World Quaker day on
Friends world committee for Consultation 

World map of where most Quakers are & pie chart of religions - and none - in world!


The White feather Diaries

A project from Religious Society of Friends (Quakers) in Britain:

The white feather diaries is a social media storytelling project marking the centenary of World War I. It offers an insight into overlooked aspects of war: resistance to killing and the relief of suffering.

The website follows the lives of five young people who lived a century ago and opposed World War I. Their stories, published periodically over three years, take us from the outbreak of war to the introduction of conscription and groundbreaking legislation recognising conscientious objection. Through daily posts we share their moral dilemmas and their often dangerous decisions.

For those wanting to delve further into these fascinating stories, each blog entry includes rich background material about the content of the post or the diarist and their contemporaries.

The white feather diaries sheds light on the hidden stories of those whose bravery saved lives and changed British legislation, leading to a wider recognition of the legitimacy of the right to refuse to kill. It poses the question, "What would you do?" and encourages discussion about issues still relevant today. This fascinating project, drawing from original diaries, letters and other materials, will run from 2014 to 2016. To stay informed about new posts, please follow The white feather diaries on Twitter or Facebook.

A link to the diaries


Post Quaker Yearly Meeting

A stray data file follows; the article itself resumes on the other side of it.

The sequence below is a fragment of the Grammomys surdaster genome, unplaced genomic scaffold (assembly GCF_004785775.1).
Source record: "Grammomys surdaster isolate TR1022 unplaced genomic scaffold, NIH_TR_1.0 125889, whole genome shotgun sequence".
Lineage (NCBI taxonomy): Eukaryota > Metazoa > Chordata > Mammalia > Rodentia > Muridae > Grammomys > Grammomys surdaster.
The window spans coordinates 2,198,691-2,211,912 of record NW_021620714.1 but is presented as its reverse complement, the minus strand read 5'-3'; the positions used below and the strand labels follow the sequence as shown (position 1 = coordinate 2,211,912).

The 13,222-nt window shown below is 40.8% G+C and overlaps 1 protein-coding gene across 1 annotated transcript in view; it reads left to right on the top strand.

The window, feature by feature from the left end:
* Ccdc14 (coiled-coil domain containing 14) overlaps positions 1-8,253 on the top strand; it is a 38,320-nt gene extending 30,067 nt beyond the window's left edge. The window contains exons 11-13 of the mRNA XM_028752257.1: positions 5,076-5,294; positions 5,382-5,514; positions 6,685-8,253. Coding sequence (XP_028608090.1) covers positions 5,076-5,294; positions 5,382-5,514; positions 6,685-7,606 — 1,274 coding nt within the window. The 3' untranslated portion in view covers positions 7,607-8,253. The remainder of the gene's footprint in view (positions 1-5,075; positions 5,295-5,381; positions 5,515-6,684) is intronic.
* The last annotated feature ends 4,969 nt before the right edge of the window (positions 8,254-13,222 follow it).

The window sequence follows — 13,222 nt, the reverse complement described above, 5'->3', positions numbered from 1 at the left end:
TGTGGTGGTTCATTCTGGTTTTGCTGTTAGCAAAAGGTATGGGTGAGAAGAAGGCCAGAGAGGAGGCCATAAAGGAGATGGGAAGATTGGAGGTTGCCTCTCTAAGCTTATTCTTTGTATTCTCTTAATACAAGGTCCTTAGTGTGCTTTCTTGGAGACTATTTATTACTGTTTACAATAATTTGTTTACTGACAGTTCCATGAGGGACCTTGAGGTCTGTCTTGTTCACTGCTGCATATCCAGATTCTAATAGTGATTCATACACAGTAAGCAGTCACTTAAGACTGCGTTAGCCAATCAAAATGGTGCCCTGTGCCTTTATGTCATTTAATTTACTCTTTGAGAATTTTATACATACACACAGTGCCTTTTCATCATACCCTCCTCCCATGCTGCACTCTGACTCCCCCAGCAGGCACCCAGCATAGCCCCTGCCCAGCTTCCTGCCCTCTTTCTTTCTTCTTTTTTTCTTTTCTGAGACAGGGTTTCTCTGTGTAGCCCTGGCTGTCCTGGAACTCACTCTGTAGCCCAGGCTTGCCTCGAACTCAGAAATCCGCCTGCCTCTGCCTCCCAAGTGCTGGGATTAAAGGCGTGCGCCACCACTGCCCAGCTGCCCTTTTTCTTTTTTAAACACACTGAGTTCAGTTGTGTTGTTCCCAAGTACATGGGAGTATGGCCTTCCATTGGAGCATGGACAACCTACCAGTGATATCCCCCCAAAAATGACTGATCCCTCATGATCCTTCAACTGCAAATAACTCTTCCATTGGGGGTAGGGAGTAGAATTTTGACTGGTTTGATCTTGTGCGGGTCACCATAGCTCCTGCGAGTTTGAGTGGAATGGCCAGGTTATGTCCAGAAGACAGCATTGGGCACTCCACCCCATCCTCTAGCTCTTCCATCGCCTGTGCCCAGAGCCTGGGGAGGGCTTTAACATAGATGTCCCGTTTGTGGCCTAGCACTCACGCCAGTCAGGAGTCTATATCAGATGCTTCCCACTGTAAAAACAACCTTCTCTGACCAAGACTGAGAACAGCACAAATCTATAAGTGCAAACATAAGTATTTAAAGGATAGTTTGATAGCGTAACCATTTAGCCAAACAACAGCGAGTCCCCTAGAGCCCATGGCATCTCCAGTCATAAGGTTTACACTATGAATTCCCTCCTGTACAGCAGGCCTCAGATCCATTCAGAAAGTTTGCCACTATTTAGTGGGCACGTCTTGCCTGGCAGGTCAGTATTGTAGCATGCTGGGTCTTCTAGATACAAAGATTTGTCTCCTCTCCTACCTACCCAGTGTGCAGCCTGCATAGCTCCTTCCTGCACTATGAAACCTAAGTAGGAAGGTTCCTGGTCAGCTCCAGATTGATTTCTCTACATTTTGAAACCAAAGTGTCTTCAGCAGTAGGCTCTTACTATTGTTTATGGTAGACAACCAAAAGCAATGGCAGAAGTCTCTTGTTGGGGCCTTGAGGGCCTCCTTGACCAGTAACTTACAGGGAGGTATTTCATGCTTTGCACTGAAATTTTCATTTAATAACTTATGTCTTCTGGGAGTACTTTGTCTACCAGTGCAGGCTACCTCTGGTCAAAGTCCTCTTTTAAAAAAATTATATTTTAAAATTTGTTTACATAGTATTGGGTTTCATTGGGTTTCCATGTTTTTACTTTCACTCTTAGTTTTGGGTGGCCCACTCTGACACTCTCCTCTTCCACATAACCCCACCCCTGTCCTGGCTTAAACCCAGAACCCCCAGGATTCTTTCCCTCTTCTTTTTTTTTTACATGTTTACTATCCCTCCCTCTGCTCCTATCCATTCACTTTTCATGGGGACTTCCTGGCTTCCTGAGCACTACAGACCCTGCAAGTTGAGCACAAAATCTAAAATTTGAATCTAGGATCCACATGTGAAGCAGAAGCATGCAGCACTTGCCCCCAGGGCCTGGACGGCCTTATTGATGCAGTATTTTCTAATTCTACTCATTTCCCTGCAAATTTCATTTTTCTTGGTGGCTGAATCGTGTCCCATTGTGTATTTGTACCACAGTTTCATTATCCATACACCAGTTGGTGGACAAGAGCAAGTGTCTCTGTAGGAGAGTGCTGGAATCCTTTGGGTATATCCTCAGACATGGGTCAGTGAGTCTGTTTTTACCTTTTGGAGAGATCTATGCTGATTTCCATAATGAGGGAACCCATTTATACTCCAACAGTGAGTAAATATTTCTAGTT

British Quaker Yearly Meeting was held in Bath.

Some links:

The Epistle from the Yearly Meeting can be found here:
2014 Epistle

The George Gorman Lecture 2014 Equality: Is it what we really think? [very good]
In short sections at this link

There was also a statement on the situation in Gaza
Quakers urge recognition of Palestine

Also here is the news release for the Swarthmore lecture

Finally Thought for the Day on BBC 4 on 6th August [Hiroshima anniversary] from Geoffrey Durham link here


European and Middle East Section of the Friends World Committee for Consultation

Here is a link to Among Friends Summer 2014 [a PDF] from the European and Middle East Section of the Friends World Committee for Consultation [EMES]

the annual meeting of the EMES
the Human Impacts of Climate Change
John Henry Barlow, Quaker Man of Peace

Testimony to him in Quaker Faith & Practice: 18.12
Testimony concerning John Henry Barlow (1855–1924):
Resolute but cautious, judicial and yet sympathetic, a man of quiet strength and almost stern gravity, and yet with a very tender spirit beneath apparent severity, a man slow to take the initiative, yet vigilant and constant in the discharge of responsibilities which were laid upon him – such was John Henry Barlow… His character and his faith qualified him to render invaluable service to the Society as clerk of [London] Yearly Meeting from 1913 to 1919. During these troubled and perplexing years when feelings were often strained and patience nigh to breaking point, when new elements of enthusiastic life were beginning to emerge in the Society, John Barlow showed himself to be a true leader, by promoting real harmony without compromise. ‘He had a great gift in knowing, during those difficult war years, just when the Meeting had got to a place where it might step quite swiftly into a region higher and clearer than itself realised it was yet ready for, and he helped it to take the step by offering minutes which, while they did not compromise, did not on the other hand rouse factious opposition nor lead to subsequent reaction by any over-stressing or labouring of words’.
Warwickshire North Monthly Meeting, 1924

EMES website